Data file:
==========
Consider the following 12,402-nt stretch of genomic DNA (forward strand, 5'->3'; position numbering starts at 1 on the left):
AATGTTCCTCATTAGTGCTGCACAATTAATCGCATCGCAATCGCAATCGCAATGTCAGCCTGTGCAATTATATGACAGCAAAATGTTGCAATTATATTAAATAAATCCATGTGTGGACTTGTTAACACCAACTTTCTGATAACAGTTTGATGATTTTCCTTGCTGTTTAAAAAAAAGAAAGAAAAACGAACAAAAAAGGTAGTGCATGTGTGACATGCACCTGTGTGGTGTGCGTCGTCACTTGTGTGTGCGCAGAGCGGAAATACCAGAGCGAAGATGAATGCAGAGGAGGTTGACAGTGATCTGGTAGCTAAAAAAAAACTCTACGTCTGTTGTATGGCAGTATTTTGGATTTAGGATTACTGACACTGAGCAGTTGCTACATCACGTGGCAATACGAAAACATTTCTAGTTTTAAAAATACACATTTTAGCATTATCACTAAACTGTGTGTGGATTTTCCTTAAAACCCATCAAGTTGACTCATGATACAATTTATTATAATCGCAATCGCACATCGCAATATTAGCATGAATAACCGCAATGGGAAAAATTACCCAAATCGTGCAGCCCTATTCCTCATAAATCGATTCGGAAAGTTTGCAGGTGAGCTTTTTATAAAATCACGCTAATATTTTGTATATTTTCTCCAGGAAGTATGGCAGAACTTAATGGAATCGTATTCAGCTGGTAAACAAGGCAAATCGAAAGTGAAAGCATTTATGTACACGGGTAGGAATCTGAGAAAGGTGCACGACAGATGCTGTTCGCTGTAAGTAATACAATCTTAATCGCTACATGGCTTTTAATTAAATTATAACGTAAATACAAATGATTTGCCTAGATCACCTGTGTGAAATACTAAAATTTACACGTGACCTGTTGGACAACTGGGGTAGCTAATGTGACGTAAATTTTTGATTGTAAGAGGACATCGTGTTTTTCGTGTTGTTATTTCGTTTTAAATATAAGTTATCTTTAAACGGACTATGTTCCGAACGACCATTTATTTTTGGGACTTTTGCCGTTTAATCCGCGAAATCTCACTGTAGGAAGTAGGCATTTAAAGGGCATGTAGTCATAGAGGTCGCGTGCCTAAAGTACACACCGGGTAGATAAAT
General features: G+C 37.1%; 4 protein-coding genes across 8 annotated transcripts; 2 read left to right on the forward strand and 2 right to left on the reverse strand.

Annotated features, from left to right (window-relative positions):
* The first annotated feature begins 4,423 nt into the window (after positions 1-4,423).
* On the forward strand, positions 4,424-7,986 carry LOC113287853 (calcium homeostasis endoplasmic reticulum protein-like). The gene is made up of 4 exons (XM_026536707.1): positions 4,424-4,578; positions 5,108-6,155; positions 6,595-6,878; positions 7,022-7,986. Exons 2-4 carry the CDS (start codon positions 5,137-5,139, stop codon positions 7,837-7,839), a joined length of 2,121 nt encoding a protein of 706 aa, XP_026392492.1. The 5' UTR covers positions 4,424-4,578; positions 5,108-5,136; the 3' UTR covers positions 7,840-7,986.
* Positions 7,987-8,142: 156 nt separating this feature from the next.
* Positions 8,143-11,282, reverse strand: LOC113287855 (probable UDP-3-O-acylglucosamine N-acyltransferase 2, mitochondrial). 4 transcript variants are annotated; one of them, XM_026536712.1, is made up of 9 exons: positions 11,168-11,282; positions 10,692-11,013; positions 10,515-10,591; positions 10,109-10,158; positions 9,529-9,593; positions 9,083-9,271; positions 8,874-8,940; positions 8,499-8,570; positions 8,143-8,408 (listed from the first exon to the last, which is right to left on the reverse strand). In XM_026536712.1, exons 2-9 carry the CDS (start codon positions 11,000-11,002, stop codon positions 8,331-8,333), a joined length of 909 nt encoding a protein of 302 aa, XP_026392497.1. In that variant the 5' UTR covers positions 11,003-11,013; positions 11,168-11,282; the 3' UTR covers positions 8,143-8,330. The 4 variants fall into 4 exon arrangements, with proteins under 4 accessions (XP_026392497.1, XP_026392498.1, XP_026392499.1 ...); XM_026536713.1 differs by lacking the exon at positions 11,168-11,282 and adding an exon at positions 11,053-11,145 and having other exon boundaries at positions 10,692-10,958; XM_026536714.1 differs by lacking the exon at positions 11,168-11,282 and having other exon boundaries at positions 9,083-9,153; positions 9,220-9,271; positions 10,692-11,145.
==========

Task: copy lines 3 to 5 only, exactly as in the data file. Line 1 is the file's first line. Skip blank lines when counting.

General features: G+C 37.1%; 4 protein-coding genes across 8 annotated transcripts; 2 read left to right on the forward strand and 2 right to left on the reverse strand.

Annotated features, from left to right (window-relative positions):
* The first annotated feature begins 4,423 nt into the window (after positions 1-4,423).